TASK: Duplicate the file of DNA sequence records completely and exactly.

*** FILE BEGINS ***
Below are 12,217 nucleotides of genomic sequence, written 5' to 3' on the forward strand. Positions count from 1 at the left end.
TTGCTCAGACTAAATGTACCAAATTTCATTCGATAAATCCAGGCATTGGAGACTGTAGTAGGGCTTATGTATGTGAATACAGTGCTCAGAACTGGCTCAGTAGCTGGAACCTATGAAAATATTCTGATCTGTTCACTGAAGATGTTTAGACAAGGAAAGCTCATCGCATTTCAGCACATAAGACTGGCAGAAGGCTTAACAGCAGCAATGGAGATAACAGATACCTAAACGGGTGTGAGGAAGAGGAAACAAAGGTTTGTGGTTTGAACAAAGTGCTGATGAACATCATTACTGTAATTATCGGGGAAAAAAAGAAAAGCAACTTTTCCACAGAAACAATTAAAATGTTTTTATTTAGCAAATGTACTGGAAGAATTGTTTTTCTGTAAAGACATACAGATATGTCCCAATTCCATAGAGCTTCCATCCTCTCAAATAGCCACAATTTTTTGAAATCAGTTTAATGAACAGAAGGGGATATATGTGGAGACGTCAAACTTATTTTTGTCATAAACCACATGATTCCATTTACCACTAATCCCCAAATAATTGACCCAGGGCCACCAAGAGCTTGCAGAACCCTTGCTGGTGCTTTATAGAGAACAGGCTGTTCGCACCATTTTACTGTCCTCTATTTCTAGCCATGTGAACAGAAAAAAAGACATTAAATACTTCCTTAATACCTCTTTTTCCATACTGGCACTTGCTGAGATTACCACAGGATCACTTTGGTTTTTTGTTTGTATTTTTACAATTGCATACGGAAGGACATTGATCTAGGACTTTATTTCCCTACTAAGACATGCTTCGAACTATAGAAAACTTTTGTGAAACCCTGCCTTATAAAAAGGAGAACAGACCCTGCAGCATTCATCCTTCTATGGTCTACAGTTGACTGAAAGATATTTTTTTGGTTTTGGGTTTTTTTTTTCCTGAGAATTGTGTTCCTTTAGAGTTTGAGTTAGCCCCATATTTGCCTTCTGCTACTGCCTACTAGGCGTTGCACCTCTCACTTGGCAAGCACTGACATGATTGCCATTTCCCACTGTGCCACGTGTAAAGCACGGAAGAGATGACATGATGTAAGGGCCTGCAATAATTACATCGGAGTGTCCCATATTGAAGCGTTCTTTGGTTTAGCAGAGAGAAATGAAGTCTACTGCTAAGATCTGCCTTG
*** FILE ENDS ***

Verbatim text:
Below are 12,217 nucleotides of genomic sequence, written 5' to 3' on the forward strand. Positions count from 1 at the left end.
TTGCTCAGACTAAATGTACCAAATTTCATTCGATAAATCCAGGCATTGGAGACTGTAGTAGGGCTTATGTATGTGAATACAGTGCTCAGAACTGGCTCAGTAGCTGGAACCTATGAAAATATTCTGATCTGTTCACTGAAGATGTTTAGACAAGGAAAGCTCATCGCATTTCAGCACATAAGACTGGCAGAAGGCTTAACAGCAGCAATGGAGATAACAGATACCTAAACGGGTGTGAGGAAGAGGAAACAAAGGTTTGTGGTTTGAACAAAGTGCTGATGAACATCATTACTGTAATTATCGGGGAAAAAAAGAAAAGCAACTTTTCCACAGAAACAATTAAAATGTTTTTATTTAGCAAATGTACTGGAAGAATTGTTTTTCTGTAAAGACATACAGATATGTCCCAATTCCATAGAGCTTCCATCCTCTCAAATAGCCACAATTTTTTGAAATCAGTTTAATGAACAGAAGGGGATATATGTGGAGACGTCAAACTTATTTTTGTCATAAACCACATGATTCCATTTACCACTAATCCCCAAATAATTGACCCAGGGCCACCAAGAGCTTGCAGAACCCTTGCTGGTGCTTTATAGAGAACAGGCTGTTCGCACCATTTTACTGTCCTCTATTTCTAGCCATGTGAACAGAAAAAAAGACATTAAATACTTCCTTAATACCTCTTTTTCCATACTGGCACTTGCTGAGATTACCACAGGATCACTTTGGTTTTTTGTTTGTATTTTTACAATTGCATACGGAAGGACATTGATCTAGGACTTTATTTCCCTACTAAGACATGCTTCGAACTATAGAAAACTTTTGTGAAACCCTGCCTTATAAAAAGGAGAACAGACCCTGCAGCATTCATCCTTCTATGGTCTACAGTTGACTGAAAGATATTTTTTTGGTTTTGGGTTTTTTTTTTCCTGAGAATTGTGTTCCTTTAGAGTTTGAGTTAGCCCCATATTTGCCTTCTGCTACTGCCTACTAGGCGTTGCACCTCTCACTTGGCAAGCACTGACATGATTGCCATTTCCCACTGTGCCACGTGTAAAGCACGGAAGAGATGACATGATGTAAGGGCCTGCAATAATTACATCGGAGTGTCCCATATTGAAGCGTTCTTTGGTTTAGCAGAGAGAAATGAAGTCTACTGCTAAGATCTGCCTTG